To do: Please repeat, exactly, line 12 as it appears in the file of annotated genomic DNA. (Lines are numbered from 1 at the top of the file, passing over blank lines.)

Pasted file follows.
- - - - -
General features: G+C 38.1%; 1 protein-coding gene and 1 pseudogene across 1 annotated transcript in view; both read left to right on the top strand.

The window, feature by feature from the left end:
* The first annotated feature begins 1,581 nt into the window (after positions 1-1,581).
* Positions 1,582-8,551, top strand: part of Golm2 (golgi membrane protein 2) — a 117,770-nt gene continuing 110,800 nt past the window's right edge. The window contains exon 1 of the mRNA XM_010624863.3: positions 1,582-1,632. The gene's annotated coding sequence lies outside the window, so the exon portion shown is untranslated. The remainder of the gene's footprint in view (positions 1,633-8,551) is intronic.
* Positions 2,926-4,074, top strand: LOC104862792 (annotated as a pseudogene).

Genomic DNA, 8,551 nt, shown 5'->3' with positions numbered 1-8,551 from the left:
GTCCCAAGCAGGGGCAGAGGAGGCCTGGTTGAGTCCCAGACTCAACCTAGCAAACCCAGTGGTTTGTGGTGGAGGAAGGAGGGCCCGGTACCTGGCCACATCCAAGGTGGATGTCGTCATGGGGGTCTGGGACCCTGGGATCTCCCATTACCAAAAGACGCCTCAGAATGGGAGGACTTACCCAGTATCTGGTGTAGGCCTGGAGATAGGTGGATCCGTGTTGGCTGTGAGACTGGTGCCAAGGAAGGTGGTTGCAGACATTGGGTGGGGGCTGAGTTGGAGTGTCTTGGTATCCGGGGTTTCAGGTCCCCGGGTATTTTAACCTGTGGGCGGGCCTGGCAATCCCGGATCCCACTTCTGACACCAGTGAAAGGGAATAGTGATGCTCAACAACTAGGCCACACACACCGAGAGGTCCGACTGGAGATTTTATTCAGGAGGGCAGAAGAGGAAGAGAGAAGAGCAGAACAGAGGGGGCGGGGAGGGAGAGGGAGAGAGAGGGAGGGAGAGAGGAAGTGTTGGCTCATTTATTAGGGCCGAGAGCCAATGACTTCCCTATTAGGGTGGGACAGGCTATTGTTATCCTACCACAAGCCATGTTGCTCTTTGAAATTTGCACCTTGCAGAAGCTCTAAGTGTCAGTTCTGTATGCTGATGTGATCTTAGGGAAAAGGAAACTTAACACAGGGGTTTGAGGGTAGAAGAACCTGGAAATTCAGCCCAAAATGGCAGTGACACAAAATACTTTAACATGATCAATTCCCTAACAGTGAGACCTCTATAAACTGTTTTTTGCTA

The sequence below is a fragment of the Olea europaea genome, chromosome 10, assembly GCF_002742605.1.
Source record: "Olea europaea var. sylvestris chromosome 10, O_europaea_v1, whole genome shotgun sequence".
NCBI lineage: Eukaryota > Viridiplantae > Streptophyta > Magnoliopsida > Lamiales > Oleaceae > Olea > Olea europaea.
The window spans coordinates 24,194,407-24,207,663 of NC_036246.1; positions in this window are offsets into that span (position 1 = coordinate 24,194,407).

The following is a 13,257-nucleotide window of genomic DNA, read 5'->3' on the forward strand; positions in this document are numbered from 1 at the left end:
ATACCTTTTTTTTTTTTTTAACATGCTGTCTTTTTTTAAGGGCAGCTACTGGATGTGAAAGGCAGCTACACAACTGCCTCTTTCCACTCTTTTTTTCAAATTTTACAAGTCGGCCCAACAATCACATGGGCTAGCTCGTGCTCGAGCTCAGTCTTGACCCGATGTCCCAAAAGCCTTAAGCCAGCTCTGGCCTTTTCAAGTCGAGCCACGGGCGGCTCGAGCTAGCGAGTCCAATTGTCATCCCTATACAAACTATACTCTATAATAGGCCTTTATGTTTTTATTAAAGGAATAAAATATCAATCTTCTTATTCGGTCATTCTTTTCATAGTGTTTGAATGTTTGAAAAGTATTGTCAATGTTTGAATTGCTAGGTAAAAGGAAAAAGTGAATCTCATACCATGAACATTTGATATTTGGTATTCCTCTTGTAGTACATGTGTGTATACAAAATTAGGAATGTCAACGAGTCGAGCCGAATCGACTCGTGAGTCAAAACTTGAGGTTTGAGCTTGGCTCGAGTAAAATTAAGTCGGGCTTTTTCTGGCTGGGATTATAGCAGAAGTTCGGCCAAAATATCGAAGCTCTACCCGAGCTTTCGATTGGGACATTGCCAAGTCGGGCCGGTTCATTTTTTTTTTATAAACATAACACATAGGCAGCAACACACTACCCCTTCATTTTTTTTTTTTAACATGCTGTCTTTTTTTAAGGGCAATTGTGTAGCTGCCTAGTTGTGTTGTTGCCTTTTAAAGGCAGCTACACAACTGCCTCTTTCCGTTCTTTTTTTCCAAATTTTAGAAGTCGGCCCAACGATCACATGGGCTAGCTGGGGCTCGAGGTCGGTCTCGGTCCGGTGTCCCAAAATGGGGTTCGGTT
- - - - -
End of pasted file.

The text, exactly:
The following is a 13,257-nucleotide window of genomic DNA, read 5'->3' on the forward strand; positions in this document are numbered from 1 at the left end: